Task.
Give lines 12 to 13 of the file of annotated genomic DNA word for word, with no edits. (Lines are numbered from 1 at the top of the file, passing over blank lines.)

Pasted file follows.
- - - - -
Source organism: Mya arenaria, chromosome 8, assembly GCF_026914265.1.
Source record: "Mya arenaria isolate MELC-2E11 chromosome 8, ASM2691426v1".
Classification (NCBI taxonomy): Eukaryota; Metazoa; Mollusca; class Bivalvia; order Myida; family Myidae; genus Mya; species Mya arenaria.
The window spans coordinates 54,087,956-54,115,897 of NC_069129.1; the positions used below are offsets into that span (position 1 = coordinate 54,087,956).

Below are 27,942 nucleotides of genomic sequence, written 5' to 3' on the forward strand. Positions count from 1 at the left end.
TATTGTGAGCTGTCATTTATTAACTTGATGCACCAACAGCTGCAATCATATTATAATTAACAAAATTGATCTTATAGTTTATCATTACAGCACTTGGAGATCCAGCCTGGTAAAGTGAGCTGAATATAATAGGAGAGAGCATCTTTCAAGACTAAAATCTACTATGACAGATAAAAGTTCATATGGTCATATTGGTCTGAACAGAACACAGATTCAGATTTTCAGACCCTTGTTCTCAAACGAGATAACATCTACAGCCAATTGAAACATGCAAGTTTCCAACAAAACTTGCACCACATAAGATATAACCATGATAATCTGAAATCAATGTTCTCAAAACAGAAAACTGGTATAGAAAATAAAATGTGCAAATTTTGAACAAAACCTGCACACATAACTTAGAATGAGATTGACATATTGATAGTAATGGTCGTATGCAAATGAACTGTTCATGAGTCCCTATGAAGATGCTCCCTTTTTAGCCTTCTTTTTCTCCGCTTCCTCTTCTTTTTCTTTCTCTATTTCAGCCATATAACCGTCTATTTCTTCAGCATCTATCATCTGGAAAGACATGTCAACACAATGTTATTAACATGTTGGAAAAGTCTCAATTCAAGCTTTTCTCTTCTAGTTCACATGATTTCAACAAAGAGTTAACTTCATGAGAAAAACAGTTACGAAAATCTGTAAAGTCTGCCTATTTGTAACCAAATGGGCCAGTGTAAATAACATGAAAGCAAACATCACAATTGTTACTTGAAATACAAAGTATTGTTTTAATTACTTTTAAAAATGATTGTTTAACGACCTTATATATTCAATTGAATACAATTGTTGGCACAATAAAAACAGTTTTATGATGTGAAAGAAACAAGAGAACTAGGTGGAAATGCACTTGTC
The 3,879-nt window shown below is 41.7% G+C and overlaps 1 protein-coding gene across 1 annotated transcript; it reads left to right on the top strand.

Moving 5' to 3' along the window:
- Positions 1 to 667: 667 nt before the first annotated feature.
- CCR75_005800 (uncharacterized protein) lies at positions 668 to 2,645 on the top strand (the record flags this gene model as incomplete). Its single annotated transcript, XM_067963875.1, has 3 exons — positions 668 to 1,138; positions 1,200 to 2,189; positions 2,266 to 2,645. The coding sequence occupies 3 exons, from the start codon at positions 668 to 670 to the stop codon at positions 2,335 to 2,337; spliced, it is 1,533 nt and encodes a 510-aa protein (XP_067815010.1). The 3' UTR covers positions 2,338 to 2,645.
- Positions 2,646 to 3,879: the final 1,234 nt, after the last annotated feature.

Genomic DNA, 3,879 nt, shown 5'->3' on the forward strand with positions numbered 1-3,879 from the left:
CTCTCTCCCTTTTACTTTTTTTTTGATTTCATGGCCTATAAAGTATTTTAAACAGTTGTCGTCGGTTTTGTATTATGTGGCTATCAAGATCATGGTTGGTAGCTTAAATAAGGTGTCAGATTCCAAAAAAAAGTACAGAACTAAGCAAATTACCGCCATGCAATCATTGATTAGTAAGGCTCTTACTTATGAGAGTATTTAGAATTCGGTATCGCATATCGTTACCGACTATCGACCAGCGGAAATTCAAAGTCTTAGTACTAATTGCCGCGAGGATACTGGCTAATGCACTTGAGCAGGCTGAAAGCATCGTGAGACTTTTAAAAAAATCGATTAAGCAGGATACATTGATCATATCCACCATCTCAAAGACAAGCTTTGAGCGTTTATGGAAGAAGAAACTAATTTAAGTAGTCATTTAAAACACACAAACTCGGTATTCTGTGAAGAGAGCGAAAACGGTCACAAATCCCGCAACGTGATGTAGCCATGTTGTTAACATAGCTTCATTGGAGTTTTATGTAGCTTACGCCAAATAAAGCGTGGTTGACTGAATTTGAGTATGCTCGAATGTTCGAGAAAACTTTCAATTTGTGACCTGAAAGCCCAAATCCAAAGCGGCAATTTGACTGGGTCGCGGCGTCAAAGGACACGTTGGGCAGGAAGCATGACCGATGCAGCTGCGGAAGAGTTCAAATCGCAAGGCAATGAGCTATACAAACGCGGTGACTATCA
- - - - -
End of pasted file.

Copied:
Genomic DNA, 3,879 nt, shown 5'->3' on the forward strand with positions numbered 1-3,879 from the left:
CTCTCTCCCTTTTACTTTTTTTTTGATTTCATGGCCTATAAAGTATTTTAAACAGTTGTCGTCGGTTTTGTATTATGTGGCTATCAAGATCATGGTTGGTAGCTTAAATAAGGTGTCAGATTCCAAAAAAAAGTACAGAACTAAGCAAATTACCGCCATGCAATCATTGATTAGTAAGGCTCTTACTTATGAGAGTATTTAGAATTCGGTATCGCATATCGTTACCGACTATCGACCAGCGGAAATTCAAAGTCTTAGTACTAATTGCCGCGAGGATACTGGCTAATGCACTTGAGCAGGCTGAAAGCATCGTGAGACTTTTAAAAAAATCGATTAAGCAGGATACATTGATCATATCCACCATCTCAAAGACAAGCTTTGAGCGTTTATGGAAGAAGAAACTAATTTAAGTAGTCATTTAAAACACACAAACTCGGTATTCTGTGAAGAGAGCGAAAACGGTCACAAATCCCGCAACGTGATGTAGCCATGTTGTTAACATAGCTTCATTGGAGTTTTATGTAGCTTACGCCAAATAAAGCGTGGTTGACTGAATTTGAGTATGCTCGAATGTTCGAGAAAACTTTCAATTTGTGACCTGAAAGCCCAAATCCAAAGCGGCAATTTGACTGGGTCGCGGCGTCAAAGGACACGTTGGGCAGGAAGCATGACCGATGCAGCTGCGGAAGAGTTCAAATCGCAAGGCAATGAGCTATACAAACGCGGTGACTATCA